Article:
@Tristan: I studied computergrafics for 5 years. I'm making 3D art now since about half a year fulltime, but I had some experience before that. Its hard to focus on one thing, it took me half a year to understand most of the vegetation creation pipelines. For speeding up your workflow maybe spend a bit time with the megascans library. Making 3D vegetation starts from going outside for photoscanns to profiling your assets. Start with one thing and master this. @Maxime: The difference between my technique and Z-passing on distant objects is quiet the same. (- the higher vertex count) I would start using this at about 10-15m+. In this inner radius you are using (mostly high) cascaded shadows, the less the shader complexety in this areas, the less the shader instructions. When I started this project, the polycount was a bit to high. Now I found the best balance between a "lowpoly" mesh and the less possible overdraw. The conclusion of this technique is easily using a slightly higher vertex count on the mesh for reducing the quad overdraw and shader complexity. In matters visual quality a "high poly" plant will allways look better than a blade of grass on a plane.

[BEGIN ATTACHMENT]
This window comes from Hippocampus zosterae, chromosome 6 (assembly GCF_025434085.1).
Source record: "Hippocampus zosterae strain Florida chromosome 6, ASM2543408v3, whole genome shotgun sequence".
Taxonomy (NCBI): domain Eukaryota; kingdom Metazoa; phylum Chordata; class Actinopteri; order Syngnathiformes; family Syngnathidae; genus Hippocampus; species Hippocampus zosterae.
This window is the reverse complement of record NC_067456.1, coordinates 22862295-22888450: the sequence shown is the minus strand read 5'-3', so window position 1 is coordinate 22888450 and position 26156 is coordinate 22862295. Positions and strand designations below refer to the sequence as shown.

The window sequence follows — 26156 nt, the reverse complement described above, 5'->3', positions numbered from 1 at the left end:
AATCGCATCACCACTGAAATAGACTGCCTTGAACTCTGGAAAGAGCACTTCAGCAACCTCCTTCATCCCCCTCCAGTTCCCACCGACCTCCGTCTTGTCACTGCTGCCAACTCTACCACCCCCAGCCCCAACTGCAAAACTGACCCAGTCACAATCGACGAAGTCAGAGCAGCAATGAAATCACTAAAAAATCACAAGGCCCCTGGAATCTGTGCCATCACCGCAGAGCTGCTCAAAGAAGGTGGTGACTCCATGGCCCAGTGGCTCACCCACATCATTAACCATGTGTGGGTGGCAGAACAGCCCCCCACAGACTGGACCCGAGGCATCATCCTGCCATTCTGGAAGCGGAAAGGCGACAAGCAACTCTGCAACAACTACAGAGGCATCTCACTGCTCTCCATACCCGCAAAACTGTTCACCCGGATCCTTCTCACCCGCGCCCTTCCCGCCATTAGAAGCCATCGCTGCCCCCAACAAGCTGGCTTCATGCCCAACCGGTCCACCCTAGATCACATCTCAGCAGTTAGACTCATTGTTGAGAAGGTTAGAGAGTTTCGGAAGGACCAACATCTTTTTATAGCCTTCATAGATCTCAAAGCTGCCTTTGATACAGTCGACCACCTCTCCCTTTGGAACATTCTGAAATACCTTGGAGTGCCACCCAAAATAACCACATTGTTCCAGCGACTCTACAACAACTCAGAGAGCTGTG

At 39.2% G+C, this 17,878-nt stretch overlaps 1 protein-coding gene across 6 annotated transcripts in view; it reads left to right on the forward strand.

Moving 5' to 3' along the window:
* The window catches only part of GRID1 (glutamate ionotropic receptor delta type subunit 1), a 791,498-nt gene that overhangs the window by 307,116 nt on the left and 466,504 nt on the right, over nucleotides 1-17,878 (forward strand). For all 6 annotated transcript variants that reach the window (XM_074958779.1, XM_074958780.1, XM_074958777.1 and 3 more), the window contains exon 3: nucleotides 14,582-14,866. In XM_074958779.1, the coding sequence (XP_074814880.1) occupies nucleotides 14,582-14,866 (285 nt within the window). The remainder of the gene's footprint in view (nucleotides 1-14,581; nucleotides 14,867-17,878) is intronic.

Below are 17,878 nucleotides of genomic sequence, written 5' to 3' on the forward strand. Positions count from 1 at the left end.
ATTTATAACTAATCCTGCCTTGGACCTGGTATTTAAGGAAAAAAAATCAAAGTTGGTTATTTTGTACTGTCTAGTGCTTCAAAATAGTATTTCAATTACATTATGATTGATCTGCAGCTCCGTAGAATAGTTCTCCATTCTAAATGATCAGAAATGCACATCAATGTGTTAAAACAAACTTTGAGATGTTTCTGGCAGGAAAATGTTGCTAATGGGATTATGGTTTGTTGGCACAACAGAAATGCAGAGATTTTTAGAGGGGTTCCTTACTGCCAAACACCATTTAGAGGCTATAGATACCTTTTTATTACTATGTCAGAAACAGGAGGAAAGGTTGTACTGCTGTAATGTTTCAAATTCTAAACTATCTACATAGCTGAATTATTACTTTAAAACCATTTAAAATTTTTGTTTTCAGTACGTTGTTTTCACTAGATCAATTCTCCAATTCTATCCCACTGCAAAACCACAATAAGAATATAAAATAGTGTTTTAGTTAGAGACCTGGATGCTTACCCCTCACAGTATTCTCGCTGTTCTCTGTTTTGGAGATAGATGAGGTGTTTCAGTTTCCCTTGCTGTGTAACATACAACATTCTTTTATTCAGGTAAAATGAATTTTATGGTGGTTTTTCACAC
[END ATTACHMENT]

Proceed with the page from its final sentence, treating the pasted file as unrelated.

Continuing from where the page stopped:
Is this not like gear VR or anything else
EISKO released their 2017 head data package, a product for both VFX/offline and real-time environments. The pack features a full female head model (both low and high poly versions) and some high-quality physically-based 4K textures for face and head props from the studio’s capture system. The best thing is that it’s all free. Go on their website or download a version here, download a version of the datapack and start building up your render scene, be it in Arnold, V-Ray, Unreal, Unity, etc.
A closer look at the project:
On the left, a ref photo under flash+daylight conditions, and on the right, a render with no comp but a slim hair mask and background. This was done in Arnold and Maya with a home made skin shader, and using the VFX data.
Make sure to find more details on the project here.